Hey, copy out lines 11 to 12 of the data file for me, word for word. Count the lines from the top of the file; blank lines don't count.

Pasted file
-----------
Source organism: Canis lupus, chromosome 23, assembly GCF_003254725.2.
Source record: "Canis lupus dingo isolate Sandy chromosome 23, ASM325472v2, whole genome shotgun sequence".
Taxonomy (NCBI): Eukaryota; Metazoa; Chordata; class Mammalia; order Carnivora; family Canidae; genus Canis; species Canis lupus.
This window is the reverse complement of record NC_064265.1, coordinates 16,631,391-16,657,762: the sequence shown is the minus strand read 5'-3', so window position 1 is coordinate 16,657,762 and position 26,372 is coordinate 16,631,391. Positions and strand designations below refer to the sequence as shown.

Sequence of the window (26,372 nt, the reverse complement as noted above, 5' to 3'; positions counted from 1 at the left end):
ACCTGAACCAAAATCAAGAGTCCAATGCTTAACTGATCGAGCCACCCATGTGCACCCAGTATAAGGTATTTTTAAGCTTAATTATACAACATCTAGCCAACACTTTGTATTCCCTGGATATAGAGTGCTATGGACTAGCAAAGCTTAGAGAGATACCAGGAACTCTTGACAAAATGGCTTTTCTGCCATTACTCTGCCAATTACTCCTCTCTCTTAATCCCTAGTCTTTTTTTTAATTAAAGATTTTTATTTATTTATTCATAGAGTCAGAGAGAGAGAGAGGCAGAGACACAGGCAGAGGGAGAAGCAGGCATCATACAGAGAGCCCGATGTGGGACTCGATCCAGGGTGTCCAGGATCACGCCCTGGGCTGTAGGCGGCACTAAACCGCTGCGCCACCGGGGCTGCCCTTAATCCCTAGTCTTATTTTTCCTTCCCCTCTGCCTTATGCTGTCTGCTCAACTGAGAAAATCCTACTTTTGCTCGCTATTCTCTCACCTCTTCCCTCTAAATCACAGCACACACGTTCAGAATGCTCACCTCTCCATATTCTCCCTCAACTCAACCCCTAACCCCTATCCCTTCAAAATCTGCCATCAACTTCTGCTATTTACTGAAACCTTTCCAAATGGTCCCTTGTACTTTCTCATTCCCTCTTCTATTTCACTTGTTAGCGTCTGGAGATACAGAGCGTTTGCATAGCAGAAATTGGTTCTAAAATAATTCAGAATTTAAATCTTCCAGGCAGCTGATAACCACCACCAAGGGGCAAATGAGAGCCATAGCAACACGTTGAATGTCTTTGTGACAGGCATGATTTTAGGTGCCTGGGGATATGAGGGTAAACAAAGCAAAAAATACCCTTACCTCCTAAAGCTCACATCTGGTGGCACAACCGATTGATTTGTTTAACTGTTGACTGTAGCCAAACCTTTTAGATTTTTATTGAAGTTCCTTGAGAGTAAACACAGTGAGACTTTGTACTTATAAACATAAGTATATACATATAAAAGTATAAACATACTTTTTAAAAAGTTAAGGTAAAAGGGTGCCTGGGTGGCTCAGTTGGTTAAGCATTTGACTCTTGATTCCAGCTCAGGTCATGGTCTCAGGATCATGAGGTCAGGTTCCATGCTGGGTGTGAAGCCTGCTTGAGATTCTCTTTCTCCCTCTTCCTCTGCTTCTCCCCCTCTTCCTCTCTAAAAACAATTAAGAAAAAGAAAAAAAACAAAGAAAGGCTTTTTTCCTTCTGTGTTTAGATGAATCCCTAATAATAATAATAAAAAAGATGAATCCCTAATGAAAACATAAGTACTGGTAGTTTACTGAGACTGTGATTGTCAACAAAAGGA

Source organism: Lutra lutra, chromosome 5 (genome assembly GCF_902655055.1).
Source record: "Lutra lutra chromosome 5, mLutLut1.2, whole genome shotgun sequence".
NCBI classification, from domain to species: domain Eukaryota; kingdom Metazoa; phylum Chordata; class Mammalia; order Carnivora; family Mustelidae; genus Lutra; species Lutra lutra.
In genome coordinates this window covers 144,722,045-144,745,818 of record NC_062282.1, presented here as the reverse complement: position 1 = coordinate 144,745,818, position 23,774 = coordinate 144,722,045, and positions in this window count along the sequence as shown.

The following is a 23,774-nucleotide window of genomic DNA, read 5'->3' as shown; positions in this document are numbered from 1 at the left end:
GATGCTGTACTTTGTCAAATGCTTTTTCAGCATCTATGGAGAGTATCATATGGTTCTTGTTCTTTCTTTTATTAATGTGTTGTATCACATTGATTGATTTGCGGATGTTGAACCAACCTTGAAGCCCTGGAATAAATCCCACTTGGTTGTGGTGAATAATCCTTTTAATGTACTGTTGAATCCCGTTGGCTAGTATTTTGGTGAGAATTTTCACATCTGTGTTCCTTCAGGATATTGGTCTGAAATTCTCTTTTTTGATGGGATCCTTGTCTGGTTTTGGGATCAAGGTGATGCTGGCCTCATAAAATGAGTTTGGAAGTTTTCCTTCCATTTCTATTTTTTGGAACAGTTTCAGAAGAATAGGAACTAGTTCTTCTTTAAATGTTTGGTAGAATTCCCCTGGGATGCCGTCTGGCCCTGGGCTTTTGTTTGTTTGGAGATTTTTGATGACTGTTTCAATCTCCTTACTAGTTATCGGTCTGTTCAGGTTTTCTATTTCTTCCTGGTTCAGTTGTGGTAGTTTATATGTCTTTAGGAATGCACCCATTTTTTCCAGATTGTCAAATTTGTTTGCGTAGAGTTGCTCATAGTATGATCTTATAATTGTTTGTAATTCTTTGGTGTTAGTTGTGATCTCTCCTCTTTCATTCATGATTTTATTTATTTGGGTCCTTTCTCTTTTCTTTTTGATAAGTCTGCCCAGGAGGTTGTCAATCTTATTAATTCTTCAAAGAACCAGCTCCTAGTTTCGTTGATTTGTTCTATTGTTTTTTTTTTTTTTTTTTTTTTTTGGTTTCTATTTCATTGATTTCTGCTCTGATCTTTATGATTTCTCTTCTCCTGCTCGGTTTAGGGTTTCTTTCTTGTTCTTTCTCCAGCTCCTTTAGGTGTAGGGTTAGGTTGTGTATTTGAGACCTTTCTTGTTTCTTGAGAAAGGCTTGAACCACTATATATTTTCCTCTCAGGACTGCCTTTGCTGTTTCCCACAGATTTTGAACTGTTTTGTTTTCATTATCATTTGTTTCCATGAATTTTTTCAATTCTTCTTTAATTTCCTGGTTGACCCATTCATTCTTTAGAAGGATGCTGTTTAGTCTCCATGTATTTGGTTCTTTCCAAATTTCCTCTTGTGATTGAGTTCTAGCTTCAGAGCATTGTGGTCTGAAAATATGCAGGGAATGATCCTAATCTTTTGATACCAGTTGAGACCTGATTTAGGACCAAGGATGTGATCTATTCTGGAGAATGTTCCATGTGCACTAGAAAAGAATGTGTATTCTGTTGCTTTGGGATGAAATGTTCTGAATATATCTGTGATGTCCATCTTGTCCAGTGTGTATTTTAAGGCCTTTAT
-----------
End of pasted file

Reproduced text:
The following is a 23,774-nucleotide window of genomic DNA, read 5'->3' as shown; positions in this document are numbered from 1 at the left end:
GATGCTGTACTTTGTCAAATGCTTTTTCAGCATCTATGGAGAGTATCATATGGTTCTTGTTCTTTCTTTTATTAATGTGTTGTATCACATTGATTGATTTGCGGATGTTGAACCAACCTTGAAGCCCTGGAATAAATCCCACTTGGTTGTGGTGAATAATCCTTTTAATGTACTGTTGAATCCCGTTGGCTAGTATTTTGGTGAGAATTTTCACATCTGTGTTCCTTCAGGATATTGGTCTGAAATTCTCTTTTTTGATGGGATCCTTGTCTGGTTTTGGGATCAAGGTGATGCTGGCCTCATAAAATGAGTTTGGAAGTTTTCCTTCCATTTCTATTTTTTGGAACAGTTTCAGAAGAATAGGAACTAGTTCTTCTTTAAATGTTTGGTAGAATTCCCCTGGGATGCCGTCTGGCCCTGGGCTTTTGTTTGTTTGGAGATTTTTGATGACTGTTTCAATCTCCTTACTAGTTATCGGTCTGTTCAGGTTTTCTATTTCTTCCTGGTTCAGTTGTGGTAGTTTATATGTCTTTAGGAATGCACCCATTTTTTCCAGATTGTCAAATTTGTTTGCGTAGAGTTGCTCATAGTATGATCTTATAATTGTTTGTAATTCTTTGGTGTTAGTTGTGATCTCTCCTCTTTCATTCATGATTTTATTTATTTGGGTCCTTTCTCTTTTCTTTTTGATAAGTCTGCCCAGGAGGTTGTCAATCTTATTAATTCTTCAAAGAACCAGCTCCTAGTTTCGTTGATTTGTTCTATTGTTTTTTTTTTTTTTTTTTTTTTTTGGTTTCTATTTCATTGATTTCTGCTCTGATCTTTATGATTTCTCTTCTCCTGCTCGGTTTAGGGTTTCTTTCTTGTTCTTTCTCCAGCTCCTTTAGGTGTAGGGTTAGGTTGTGTATTTGAGACCTTTCTTGTTTCTTGAGAAAGGCTTGAACCACTATATATTTTCCTCTCAGGACTGCCTTTGCTGTTTCCCACAGATTTTGAACTGTTTTGTTTTCATTATCATTTGTTTCCATGAATTTTTTCAATTCTTCTTTAATTTCCTGGTTGACCCATTCATTCTTTAGAAGGATGCTGTTTAGTCTCCATGTATTTGGTTCTTTCCAAATTTCCTCTTGTGATTGAGTTCTAGCTTCAGAGCATTGTGGTCTGAAAATATGCAGGGAATGATCCTAATCTTTTGATACCAGTTGAGACCTGATTTAGGACCAAGGATGTGATCTATTCTGGAGAATGTTCCATGTGCACTAGAAAAGAATGTGTATTCTGTTGCTTTGGGATGAAATGTTCTGAATATATCTGTGATGTCCATCTTGTCCAGTGTGTATTTTAAGGCCTTTAT